senior Slorc officers including Senior Gen Than Shwe did not show=20
up. Than Shwe, said a source, went to meditate at a quiet place.

"He [Khin Nyunt] is totally different from all senior leaders,"=20
said a source. He is just a shrewd politician, very polite and=20
charming," the source added. Khin Nyunt's Thingyan activities=20
were shown on Myanmar TV for hours.=20

He and Than Shwe's wife, Daw Kyaing Kyaing also visited some=20
departments at Rangoon University to play water. "Because of them=20
[Khin Nyunt and senior leaders] we were told to make necessary=20
arrangements and preparations," complained one professor. "We=20
didn't invite any of them," he said.

During the Thingyan, Khin Nyunt and his men visited all of their=20
strongholds to consolidate their power, sources said. But when he=20
paid a visit to see entertainment at the Defence Ministry stage=20
he was accompanied by deputy chairman of Slorc, Gen Maung Aye.=20

Analysts suggested Khin Nyunt lacks broad support within the=20
army. But Khin Nyunt's recent appearances at Thingyan festival=20
indicated that he is  Burma's pretender. (Inside Sources)


April 29, 1996

BURMA'S Asia World Co Ltd has signed a deal to build a new wharf
in Rangoon to handle sea-going vessels to meet the demands of the
country's growing economy a report said yesterday.

The contract for the new wharf, scheduled for completion in two
years, was awarded by the Myanma Port Authority the New Light of
Myanmar reported, without giving figures for the value of the project.

Minister for Transport Thein Win said it was the first time a
local firm had been charged with such a major project, adding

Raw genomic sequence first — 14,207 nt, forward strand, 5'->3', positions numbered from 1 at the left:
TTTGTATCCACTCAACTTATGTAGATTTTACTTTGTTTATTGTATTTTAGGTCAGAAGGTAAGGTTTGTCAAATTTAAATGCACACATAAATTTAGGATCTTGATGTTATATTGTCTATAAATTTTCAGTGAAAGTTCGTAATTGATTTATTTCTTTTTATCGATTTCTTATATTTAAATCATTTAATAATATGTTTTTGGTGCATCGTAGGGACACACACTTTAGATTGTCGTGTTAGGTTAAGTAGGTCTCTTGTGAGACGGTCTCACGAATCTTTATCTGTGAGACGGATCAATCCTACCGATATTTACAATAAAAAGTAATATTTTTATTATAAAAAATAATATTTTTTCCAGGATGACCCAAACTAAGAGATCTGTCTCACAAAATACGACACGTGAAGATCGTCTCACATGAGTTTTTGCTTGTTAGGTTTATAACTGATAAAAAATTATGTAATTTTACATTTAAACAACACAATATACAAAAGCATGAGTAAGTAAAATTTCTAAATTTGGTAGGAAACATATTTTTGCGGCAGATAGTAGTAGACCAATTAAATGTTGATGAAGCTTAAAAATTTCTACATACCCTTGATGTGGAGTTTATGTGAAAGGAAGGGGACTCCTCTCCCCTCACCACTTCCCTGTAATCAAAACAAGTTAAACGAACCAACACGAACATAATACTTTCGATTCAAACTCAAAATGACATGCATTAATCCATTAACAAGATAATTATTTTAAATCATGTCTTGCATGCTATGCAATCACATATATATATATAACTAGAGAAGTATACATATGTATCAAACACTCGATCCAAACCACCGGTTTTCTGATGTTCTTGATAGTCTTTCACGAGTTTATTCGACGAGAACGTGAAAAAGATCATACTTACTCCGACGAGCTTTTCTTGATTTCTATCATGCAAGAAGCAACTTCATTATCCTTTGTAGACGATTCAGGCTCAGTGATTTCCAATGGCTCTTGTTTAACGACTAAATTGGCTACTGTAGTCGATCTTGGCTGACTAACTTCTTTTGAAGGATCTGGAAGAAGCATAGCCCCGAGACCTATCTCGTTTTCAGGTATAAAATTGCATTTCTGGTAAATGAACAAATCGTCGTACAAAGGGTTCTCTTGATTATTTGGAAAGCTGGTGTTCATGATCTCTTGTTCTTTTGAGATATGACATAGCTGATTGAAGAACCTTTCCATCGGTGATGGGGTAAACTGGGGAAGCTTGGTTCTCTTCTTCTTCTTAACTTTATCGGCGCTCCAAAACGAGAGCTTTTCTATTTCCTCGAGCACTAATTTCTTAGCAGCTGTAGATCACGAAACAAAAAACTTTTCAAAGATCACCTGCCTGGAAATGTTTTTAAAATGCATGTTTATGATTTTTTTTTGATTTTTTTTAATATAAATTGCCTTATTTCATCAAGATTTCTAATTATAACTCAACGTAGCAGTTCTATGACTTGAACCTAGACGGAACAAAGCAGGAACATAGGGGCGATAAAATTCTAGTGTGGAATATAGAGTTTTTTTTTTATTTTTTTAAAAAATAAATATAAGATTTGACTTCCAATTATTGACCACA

that all the country's imports and 90% of exports were handled at
the Rangoon port.

He said economic growth in Burma resulted in increased traffic at
the ps with the handling of conventional goods jumping 20-40% and
container services, jumping 60-80% in the past five years.

The port handled seven million tons cargo in the year to March
31, 1996, up 9.6% over the previous year, while container traffic
soared 63% over last year 73,198 units handled, he said.

Thein Win said that traffic at the port was likely to grow
rapidly in the next f years under the government's recently
unveiled economic plan, which targets domestic product (GDP)
growth at about 6% annually.

He added that the government planned to upgrade freight
facilities in Rangoon and in the southern port of Thilawa, where
four new wharves were being considered.


May 2,1996
By Philip McClellan
Rangoon, AFP

Faced with rampant inflation and an unwieldy dual exchange=20
rate, Burma is lurching into its new five-year economic plan=20
with high hopes of expanding its rickety economy by 6% a year.

At the heart of Burma's efforts to propel its economy forward=20
is the agricultural sector, which the country's economic administrators=20
hope can be rapidly modernised with the aim of boosting output.

"Since we are moving gradually towards a stronger industrial=20
base, the main thrust will be to industrialise agricultural=20
production," David Abel, minister for economic planning and=20
state development, told AFP in an interview Saturday.

Abel said that while industries such as fisheries and mining=20
would be central to the five-year plan unveiled in mid-April,=20
the main goal was to double the yield of the agricultural sector.

"This is achievable because we have land and resources which=20
will be coming on stream to support the sector in harmony=20
with the plan," he said.

Almost half of Burma's gross domestic product can be traced=20